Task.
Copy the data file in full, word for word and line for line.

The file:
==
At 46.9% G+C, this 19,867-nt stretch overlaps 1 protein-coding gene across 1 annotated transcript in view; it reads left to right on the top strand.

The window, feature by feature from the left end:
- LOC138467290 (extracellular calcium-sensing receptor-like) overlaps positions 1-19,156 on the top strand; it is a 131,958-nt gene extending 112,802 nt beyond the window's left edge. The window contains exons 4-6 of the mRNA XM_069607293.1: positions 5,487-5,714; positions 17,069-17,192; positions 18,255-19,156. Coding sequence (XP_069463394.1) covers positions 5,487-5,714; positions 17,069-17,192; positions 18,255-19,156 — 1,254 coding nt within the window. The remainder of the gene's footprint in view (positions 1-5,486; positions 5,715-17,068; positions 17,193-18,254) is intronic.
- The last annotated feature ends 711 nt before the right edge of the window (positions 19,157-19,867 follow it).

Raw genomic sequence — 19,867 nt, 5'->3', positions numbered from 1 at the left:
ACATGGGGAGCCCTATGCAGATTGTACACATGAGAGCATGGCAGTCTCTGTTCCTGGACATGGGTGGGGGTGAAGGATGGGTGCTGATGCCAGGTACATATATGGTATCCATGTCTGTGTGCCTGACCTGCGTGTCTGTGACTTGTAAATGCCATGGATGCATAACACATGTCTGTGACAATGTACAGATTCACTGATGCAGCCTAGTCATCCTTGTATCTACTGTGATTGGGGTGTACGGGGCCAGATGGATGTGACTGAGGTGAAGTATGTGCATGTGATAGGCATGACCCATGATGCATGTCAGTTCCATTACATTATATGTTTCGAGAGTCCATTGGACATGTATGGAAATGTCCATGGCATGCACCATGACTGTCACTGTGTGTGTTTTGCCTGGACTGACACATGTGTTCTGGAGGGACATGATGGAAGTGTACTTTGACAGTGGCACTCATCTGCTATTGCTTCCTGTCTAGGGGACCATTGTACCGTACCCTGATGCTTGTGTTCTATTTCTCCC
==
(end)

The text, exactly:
At 46.9% G+C, this 19,867-nt stretch overlaps 1 protein-coding gene across 1 annotated transcript in view; it reads left to right on the top strand.

The window, feature by feature from the left end:
- LOC138467290 (extracellular calcium-sensing receptor-like) overlaps positions 1-19,156 on the top strand; it is a 131,958-nt gene extending 112,802 nt beyond the window's left edge. The window contains exons 4-6 of the mRNA XM_069607293.1: positions 5,487-5,714; positions 17,069-17,192; positions 18,255-19,156. Coding sequence (XP_069463394.1) covers positions 5,487-5,714; positions 17,069-17,192; positions 18,255-19,156 — 1,254 coding nt within the window. The remainder of the gene's footprint in view (positions 1-5,486; positions 5,715-17,068; positions 17,193-18,254) is intronic.
- The last annotated feature ends 711 nt before the right edge of the window (positions 19,157-19,867 follow it).

Raw genomic sequence — 19,867 nt, 5'->3', positions numbered from 1 at the left:
ACATGGGGAGCCCTATGCAGATTGTACACATGAGAGCATGGCAGTCTCTGTTCCTGGACATGGGTGGGGGTGAAGGATGGGTGCTGATGCCAGGTACATATATGGTATCCATGTCTGTGTGCCTGACCTGCGTGTCTGTGACTTGTAAATGCCATGGATGCATAACACATGTCTGTGACAATGTACAGATTCACTGATGCAGCCTAGTCATCCTTGTATCTACTGTGATTGGGGTGTACGGGGCCAGATGGATGTGACTGAGGTGAAGTATGTGCATGTGATAGGCATGACCCATGATGCATGTCAGTTCCATTACATTATATGTTTCGAGAGTCCATTGGACATGTATGGAAATGTCCATGGCATGCACCATGACTGTCACTGTGTGTGTTTTGCCTGGACTGACACATGTGTTCTGGAGGGACATGATGGAAGTGTACTTTGACAGTGGCACTCATCTGCTATTGCTTCCTGTCTAGGGGACCATTGTACCGTACCCTGATGCTTGTGTTCTATTTCTCCC